At the end of every conference comes the onslaught of obligatory summary posts of the top takeaways from the day. You can learn about all the best speakers, who had the most creative slides and catch some great summaries of the more intricate details of the presentations. But this time I thought I’d write something ...
Raph Goldberg: The Hero’s Journey: Using Archetypes in Video Marketing
Raph is senior editor and creative director at Tanglewood and took a look at how archetypes can make video marketing more impactful and effective by investigating how to harness this with video marketing. The power of stories for marketing lies in the human history of storytelling.
Raph told of his personal journey as a film maker which started as a child when he fell in love with film. Taking this into his adult life Raph worked as a freelance camera man with the BBC but wanted to make video accessible to all companies and businesses. But businesses were struggling to understand the value of video to their business. When high speed internet access began to proliferate, video content started to boom and the value was finally seen.
The next problem that businesses faced was how to get these videos to spread and this is the main problem of video marketing. The answer to this could be compelling story, and one of the most effective ways of storytelling online is through archetypes.
Joseph Campbell coined the phrase ‘The Hero’s Journey’ and this refers to a storytelling structure that starts with the hero. A regular person who is called to a journey. This calling forward can often be supernatural or through a herald character. The hero then crosses the threshold to face challenges and temptations but with the aid of mentors and helpers. This will then lead to the abyss, which is a terrible event that causes trouble. There will be a revelation, atonement and an eventual return.
This story connects with its audience on a basic level as these archetypes are based in the history of oral story telling, which dates back to the dawn of time. Film making, in particular, is a very efficient form for tapping into the subconscious mind because of the dream like qualities of the screen, and it is this subconscious mind that instantly connects with the archetype.
Archetypes are not specific characters but an underlying set of shared characteristics and they are types of people or stories that can help us recognise a story instantly, characters like the rebel, jester, fool, carer, sage and ruler among many others.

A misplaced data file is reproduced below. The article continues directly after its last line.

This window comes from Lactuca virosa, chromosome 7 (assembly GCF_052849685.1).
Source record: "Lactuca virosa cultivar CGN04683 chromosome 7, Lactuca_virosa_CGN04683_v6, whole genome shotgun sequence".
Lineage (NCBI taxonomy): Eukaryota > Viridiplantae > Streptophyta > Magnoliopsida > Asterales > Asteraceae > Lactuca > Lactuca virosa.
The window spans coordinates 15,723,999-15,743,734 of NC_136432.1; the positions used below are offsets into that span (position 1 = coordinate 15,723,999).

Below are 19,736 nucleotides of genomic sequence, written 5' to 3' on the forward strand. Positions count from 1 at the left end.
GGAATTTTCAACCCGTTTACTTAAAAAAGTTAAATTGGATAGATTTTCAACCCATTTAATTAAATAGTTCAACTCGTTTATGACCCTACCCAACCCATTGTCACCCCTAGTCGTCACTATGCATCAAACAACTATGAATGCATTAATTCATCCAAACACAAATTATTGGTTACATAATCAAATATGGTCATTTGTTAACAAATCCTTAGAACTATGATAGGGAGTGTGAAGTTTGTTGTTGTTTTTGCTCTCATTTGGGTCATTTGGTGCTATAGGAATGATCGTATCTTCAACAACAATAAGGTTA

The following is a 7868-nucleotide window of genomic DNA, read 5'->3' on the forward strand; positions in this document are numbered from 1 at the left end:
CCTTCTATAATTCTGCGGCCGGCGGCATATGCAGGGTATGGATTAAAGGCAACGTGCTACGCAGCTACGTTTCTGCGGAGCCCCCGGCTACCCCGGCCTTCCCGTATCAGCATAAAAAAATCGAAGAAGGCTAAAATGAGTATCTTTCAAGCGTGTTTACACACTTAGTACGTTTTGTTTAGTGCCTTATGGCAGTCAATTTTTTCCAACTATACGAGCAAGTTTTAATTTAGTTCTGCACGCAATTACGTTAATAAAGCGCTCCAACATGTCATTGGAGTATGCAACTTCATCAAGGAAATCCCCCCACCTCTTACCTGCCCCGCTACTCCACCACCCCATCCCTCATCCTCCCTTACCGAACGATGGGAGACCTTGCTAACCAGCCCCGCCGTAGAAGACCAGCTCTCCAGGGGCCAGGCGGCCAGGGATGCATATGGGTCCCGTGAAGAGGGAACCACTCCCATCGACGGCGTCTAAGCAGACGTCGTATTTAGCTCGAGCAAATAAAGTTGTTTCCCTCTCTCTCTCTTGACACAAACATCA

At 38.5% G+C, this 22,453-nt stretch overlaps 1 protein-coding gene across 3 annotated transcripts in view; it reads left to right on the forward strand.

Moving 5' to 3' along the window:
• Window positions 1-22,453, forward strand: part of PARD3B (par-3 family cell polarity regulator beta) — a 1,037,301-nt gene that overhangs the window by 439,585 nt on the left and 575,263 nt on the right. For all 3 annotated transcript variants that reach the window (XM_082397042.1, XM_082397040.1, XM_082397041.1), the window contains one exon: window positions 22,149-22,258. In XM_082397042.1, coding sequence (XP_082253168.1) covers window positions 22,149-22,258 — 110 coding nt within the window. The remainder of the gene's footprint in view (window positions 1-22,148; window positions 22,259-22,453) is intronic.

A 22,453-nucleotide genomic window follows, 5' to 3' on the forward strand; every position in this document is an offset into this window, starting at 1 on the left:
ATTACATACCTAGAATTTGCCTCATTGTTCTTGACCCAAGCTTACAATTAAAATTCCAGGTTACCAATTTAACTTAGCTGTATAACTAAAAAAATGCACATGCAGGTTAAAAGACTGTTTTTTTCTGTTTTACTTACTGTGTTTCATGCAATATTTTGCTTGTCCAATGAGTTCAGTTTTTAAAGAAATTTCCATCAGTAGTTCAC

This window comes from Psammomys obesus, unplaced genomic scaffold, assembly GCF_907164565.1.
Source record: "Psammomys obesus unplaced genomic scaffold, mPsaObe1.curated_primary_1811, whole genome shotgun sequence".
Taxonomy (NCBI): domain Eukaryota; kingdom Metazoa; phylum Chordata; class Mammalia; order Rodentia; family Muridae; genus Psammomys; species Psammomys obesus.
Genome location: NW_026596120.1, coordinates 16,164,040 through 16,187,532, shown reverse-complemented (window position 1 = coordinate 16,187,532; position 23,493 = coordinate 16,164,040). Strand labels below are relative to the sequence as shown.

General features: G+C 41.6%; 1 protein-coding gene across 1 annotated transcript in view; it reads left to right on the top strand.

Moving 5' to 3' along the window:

With marketing moving online a lot of content is being produced and it is predicted that by 2018 79% of this will be video, but with video a viewer will often only spend about 60 seconds of time before they switch off. Therefore, archetypes can be the key to connecting and engaging this audience.
Raph went on to say that any video can use an archetype to great effect. But you can also subvert these, often for comic effect, to have instant reaction from your audience and most importantly engagement. But to use these archetypes effectively in your campaign you need to understand the archetype that will speak loudest to your target market.
It is clear that content needs stories to connect with the audience but you also need the right tools to do this and archetypes are the tools for the job.
Wes West on Animation
The next speaker was Wes West who is the Senior Designer at Torchbox. West talked about Making Animation for the Web and the effect and reasons for using animation on a website. Animation has a specific role as it allows the makers to tell stories but it is in a controlled way and has less boundaries than film making. The only limit is really that of your imagination and it is this freedom that allows you to make something truly original. Not only this, there is a non-threatening element to animation that can allow for more complex or intimidating subject matter to appear more palatable and you can maintain complete control over the production as you are not at the mercy of weather or location etc.